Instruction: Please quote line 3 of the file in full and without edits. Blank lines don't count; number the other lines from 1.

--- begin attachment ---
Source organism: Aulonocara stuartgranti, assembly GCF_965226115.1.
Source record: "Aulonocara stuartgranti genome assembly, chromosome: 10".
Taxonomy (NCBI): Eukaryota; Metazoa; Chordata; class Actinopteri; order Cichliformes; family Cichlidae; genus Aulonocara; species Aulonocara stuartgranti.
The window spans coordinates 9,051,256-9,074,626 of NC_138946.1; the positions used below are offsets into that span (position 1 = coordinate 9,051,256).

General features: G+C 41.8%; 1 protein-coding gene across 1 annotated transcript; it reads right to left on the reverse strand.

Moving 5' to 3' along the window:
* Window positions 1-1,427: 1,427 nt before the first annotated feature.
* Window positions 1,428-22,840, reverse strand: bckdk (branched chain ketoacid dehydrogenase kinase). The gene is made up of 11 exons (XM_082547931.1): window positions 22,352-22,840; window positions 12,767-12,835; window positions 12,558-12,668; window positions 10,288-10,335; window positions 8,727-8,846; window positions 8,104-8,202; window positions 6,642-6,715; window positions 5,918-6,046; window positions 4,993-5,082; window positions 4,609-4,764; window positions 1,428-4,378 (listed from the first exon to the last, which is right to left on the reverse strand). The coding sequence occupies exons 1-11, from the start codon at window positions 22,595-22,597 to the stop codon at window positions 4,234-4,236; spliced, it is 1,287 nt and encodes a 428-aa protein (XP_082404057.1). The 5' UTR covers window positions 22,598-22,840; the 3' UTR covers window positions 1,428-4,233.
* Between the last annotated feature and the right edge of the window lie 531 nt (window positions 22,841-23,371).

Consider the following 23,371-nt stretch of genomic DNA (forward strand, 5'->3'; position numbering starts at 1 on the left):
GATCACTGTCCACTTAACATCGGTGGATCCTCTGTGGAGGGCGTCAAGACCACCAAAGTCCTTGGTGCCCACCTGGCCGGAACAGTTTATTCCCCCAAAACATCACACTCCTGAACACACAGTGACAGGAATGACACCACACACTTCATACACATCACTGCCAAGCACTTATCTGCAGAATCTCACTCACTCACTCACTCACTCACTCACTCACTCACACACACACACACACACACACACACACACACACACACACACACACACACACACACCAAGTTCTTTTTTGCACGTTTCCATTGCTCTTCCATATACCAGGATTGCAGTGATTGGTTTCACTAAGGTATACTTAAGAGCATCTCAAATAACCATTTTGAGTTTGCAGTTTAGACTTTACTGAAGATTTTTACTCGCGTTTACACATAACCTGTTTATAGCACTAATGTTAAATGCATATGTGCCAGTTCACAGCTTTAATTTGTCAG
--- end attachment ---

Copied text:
Taxonomy (NCBI): Eukaryota; Metazoa; Chordata; class Actinopteri; order Cichliformes; family Cichlidae; genus Aulonocara; species Aulonocara stuartgranti.